A Little Girl Dispels a Lynch Mob

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Robert Duvall as Arthur "Boo" Radley with Mary Badham as Mary Louise "Scout" Finch and Philip Alford as Jeremy Atticus "Jem" Finch
Robert Duvall as Arthur "Boo" Radley with Mary Badham as Mary Louise "Scout" Finch and Philip Alford as Jeremy Atticus "Jem" Finch

I watched “To Kill a Mockingbird” the other night. What a great book and what a great movie. Gregory Peck, what can you say? One of the greatest actors in the history of cinema, playing one of the greatest characters in the history of literature. But Mary Badham is magnificent too as Jean Louise “Scout” Finch.

I love the way the drama plays out viewed from the eyes of the children.

I had forgotten the way Scout singlehandedly dispels the lynch mob that has gathered around the jail. The sheriff is gone, and only Atticus Finch, unarmed, is between them and their prey. Scout and her brother Jem  (Jeremy Atticus Finch, played by Philip Alford) have disobeyed their father and are standing beside him.

“Hiya Mister Cunningham!” Scout says to one of the men. “Tell Walter I said, ‘Hey!’” Whether it’s because his son has been friends with the Finch children or because he now knows he’ll be recognized, Cunningham tells the other men to go home. This scene illustrates Harper Lee’s genius, neatly and dramatically summing up the power of humanity, in the person of a little girl.

Robert Duval as Arthur "Boo" Radley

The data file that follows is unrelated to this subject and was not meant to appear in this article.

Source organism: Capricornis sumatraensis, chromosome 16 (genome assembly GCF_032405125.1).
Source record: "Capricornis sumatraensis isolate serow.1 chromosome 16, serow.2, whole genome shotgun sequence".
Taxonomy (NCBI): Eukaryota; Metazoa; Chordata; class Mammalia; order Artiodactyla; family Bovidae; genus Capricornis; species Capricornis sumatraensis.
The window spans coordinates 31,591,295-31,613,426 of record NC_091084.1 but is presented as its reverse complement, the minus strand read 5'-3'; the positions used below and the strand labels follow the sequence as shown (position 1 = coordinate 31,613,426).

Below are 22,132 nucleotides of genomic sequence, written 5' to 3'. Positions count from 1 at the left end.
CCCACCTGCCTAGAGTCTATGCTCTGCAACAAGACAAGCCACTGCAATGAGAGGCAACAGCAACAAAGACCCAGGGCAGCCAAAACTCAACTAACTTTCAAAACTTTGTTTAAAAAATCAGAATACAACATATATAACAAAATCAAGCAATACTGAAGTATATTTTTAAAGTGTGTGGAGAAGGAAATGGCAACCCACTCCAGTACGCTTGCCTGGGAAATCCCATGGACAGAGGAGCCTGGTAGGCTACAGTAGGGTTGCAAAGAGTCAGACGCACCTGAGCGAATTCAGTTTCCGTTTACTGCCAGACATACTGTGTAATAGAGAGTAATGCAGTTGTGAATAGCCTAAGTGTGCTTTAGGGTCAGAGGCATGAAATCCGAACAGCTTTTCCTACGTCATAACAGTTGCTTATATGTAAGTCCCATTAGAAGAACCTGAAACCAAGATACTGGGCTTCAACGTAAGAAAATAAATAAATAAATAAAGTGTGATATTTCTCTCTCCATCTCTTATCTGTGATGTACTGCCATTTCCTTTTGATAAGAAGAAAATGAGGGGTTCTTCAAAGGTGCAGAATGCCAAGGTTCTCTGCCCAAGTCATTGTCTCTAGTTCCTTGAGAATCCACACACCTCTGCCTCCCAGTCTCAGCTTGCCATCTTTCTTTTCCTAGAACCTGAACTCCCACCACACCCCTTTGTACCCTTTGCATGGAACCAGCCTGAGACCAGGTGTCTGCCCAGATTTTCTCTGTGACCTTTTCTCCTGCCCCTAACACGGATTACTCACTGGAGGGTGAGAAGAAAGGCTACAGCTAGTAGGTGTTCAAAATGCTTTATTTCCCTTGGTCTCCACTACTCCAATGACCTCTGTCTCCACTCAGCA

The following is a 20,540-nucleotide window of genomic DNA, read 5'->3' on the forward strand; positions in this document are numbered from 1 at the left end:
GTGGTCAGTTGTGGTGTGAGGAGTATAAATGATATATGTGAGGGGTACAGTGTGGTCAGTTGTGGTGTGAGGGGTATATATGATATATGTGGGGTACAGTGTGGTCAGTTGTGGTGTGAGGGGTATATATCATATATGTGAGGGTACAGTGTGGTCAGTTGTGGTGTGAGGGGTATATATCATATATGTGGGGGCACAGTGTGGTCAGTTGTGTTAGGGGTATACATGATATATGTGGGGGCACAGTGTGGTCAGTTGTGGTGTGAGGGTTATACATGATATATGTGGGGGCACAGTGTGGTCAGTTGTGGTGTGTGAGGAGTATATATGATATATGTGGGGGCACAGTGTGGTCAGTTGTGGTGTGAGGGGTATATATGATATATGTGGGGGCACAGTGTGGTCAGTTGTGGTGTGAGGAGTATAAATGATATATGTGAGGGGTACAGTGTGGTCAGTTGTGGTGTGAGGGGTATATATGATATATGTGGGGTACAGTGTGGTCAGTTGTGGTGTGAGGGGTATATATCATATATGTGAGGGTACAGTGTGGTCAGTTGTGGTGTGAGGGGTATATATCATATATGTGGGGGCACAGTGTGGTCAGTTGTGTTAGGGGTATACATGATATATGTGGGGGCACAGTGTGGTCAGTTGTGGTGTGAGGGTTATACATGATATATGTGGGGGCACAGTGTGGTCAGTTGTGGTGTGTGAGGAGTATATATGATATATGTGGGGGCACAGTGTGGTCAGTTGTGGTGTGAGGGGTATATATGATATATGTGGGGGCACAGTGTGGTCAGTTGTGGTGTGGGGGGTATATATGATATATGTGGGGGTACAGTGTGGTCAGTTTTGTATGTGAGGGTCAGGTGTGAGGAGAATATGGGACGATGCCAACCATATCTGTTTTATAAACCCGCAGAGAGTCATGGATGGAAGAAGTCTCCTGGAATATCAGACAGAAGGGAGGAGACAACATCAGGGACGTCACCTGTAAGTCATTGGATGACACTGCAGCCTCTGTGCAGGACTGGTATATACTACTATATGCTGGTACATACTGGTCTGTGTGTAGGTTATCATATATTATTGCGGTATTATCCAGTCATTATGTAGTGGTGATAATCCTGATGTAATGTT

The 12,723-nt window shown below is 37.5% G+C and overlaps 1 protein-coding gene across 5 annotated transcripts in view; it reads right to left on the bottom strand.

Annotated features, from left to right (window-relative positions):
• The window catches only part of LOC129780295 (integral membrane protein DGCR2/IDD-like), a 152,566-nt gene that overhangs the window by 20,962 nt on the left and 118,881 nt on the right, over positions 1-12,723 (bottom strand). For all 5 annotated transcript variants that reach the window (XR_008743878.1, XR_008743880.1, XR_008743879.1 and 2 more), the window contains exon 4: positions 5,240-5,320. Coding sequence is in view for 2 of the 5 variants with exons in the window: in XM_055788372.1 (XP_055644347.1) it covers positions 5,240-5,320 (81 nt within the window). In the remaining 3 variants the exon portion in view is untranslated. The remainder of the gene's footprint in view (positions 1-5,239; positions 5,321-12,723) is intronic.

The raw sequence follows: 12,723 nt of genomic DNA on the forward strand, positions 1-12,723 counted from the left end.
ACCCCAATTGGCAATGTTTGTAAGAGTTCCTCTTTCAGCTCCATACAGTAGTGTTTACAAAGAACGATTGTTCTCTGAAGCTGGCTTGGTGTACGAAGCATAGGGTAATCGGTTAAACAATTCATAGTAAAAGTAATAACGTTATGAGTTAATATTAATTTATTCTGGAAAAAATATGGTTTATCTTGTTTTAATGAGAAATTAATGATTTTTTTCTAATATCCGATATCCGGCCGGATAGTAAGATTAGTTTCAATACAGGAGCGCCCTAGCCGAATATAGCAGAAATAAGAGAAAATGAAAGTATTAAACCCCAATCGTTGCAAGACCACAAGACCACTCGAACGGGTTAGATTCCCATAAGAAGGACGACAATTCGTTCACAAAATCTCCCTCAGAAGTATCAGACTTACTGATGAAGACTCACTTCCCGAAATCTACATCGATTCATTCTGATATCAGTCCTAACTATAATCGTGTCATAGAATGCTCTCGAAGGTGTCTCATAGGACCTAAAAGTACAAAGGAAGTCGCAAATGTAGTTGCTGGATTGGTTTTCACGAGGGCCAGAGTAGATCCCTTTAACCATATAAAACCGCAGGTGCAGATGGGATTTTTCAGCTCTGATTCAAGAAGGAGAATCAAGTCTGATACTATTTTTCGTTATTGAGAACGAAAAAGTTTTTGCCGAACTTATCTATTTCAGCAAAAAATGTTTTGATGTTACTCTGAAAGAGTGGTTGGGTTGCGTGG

Robert Duval as Arthur "Boo" Radley

And who could ever forget Robert Duval’s screen debut as Arthur “Boo” Radley, plunging a kitchen knife into the black heart of Bob Ewell, who sent an innocent man to his death to cover his own guilt and who attacked two little children.

And how do we view this epic struggle? Through the eyehole of a ham costume. Perfect! Lee’s genius again. Vladimir Nabokov wrote a very interesting essay about William Faulkner’s use of point of view, which is also brilliant, of course, but Lee, here, does him one better. An epic struggle between good, in the person of Boo Radley, and evil, in the person of Bob Ewell, viewed through the eyehole of a ham costume.

But like Margaret Mitchell (Gone With the Wind), she won the Pulitzer Prize and the book was a bestseller (academics really hate that!) so the book has never gained its rightful place in literature. It moved too many readers and inspired one of the greatest movies of all time!

I watched the movie with great interest, well knowing the plot, but taking in the details of Scout’s world, which is very like the world of my friend Walter Emmett Perry. His grandfather and namesake, after serving as a prosecuting officer at the Nuremburg Trials, prosecuted members of the Ku Klux Klan for castrating an innocent man, a black man, naturally.

He won convictions, amazingly enough, but the men were all pardoned by Alabama Governor George Wallace. But Perry kept going, and ultimately, he won.

This week I got a long letter in longhand from his grandson, who is currently incarcerated at the Ogdensburg Correctional Facility in Ogdensburg, NY.  Walter’s in the slammer for befriending some ungrateful preppy frat boys, and ultimately we hope they’ll get their due, but in the meantime he is bearing himself like the true philosopher he is and helping other inmates with their education.

He helps them write to all their baby mamas telling them not to visit, so they don’t have more than one baby mama show up at the same time, after a 12-hour bus ride from Brooklyn. Don’t you hate it when that happens?

Walter says he had some trouble learning to write longhand again. It’s hard! I tried! He worked on this letter for weeks, and I’m honored. He has some far-seeing ideas for improving our correctional system, and like his grandfather, he has a lot of grit. I expect great things.

In the meantime, I have made a contribution, in honor of Walter Emmett Perry, to the Southern Poverty Law Center, a group that has actually bankrupted the Klan with their lawsuits. They still need your help. They’re still targeted by a lot of violent groups.